My concern was that she might be lost so I asked if she remembered where she lived. Indignantly, she said she owned a brownstone close by.  I inquired if she wanted me to take her home and she frowned.  “I know where I live and besides, I am going to church now.”  She was clearly offended.  Knowing that our local Catholic church, St. John the Evangelist, was a block away, I relaxed.  Margaret would be safe once she got to the church.  Gradually, I inched towards the front door hoping Margaret would read my body language and understand this surreal experience was coming to an end.  Slowly, she rose, collected her bags and made her apologies.  Looking around, she pointed at the blue chair again and shook her head.  It was all familiar to her, or so Margaret thought. Her look was forlorn, her demeanor painfully sad.  I felt terribly sad for her.

We went down the elevator together and said goodbye.  After Margaret was safely on her way to church, I asked our doorman how in the world he let her up to our apartment.  “Well, the lady told me she couldn’t remember the person’s name she wanted to visit, but she recalled that HE spoke French. Then she said she was certain that it was the apartment on the top floor,” the doorman meekly tried to explain. “I called upstairs and told Bibi you had a friend downstairs who wanted to come up.  I figured as YOU speak French, Mrs. Palanci, that it was fine,” he sheepishly continued.  So much for security and logic.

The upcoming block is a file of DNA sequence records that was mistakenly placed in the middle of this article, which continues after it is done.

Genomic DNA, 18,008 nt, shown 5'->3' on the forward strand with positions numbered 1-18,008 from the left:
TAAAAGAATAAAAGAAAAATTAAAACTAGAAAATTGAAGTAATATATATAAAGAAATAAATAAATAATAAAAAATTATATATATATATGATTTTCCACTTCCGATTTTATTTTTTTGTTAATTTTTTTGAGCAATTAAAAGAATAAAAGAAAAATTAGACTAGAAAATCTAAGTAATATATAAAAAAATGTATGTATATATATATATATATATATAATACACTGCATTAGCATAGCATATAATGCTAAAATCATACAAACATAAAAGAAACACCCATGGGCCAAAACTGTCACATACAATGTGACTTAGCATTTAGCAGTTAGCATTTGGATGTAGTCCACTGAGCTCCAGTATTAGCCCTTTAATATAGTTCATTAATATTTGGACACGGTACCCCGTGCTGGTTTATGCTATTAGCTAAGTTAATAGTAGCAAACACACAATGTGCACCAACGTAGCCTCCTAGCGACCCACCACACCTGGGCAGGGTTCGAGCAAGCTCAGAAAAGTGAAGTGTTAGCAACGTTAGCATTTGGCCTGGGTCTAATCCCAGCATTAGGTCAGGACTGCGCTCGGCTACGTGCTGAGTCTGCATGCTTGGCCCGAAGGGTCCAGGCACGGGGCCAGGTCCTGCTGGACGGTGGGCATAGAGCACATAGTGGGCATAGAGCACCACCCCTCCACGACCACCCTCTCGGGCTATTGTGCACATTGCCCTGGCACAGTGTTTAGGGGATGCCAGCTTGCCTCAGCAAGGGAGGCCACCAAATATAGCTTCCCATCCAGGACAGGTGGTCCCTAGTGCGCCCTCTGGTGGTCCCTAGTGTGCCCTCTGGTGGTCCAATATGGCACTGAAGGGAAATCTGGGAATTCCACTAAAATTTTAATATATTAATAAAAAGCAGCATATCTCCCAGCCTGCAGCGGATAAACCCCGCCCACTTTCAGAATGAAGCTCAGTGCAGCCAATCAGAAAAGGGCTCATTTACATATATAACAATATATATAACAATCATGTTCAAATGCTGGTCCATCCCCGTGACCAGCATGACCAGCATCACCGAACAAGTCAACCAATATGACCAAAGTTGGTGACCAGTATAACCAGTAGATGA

In hind sight, I had met a lovely, albeit lonely widow and the visit had been harmless. I still wonder what was in the gift box but will never know. Nonetheless, I was disquieted by the encounter. Could something else have been done to have made the encounter less awkward for Margaret? 

Over the following few days, I asked several friends how they would have handled the situation.  One recent college graduate explained her first reaction was that this was part of a scam.  For security reasons, she would have shown the lady to the door immediately, no questions asked.  Another friend, in her 30’s and a teacher for disadvantaged adolescents—who had done some sensitivity training—responded she would have handled the situation exactly as I did.  A third friend, a woman my age, added “I would have given your front doorman Holy Hell!”

No matter the selected solution to the invasion of our home, the saying, “There, but for the grace of God, go I,” keeps flashing in my head.  Who knows how we will end up in our later years. Let’s hope people will be kind to us and that life will allow us to maintain our dignity as we go off into the sunset.

One thing for sure, Margaret’s unexpected visit reminded me of my favorite saying, “Carpe Diem.”  This is part of a longer phrase by Horace, the Roman poet.  Carpe diem, quam minimum credula postero, which can be translated as "Seize the day, but put very little trust in tomorrow (the future)".  By that Horace meant don’t expect things to fall into place on their own. So, let’s remember to be mindful of the priorities in our respective lives.  Don’t wait until tomorrow. Start making them happen today.  Thank you, Margaret, for reminding me.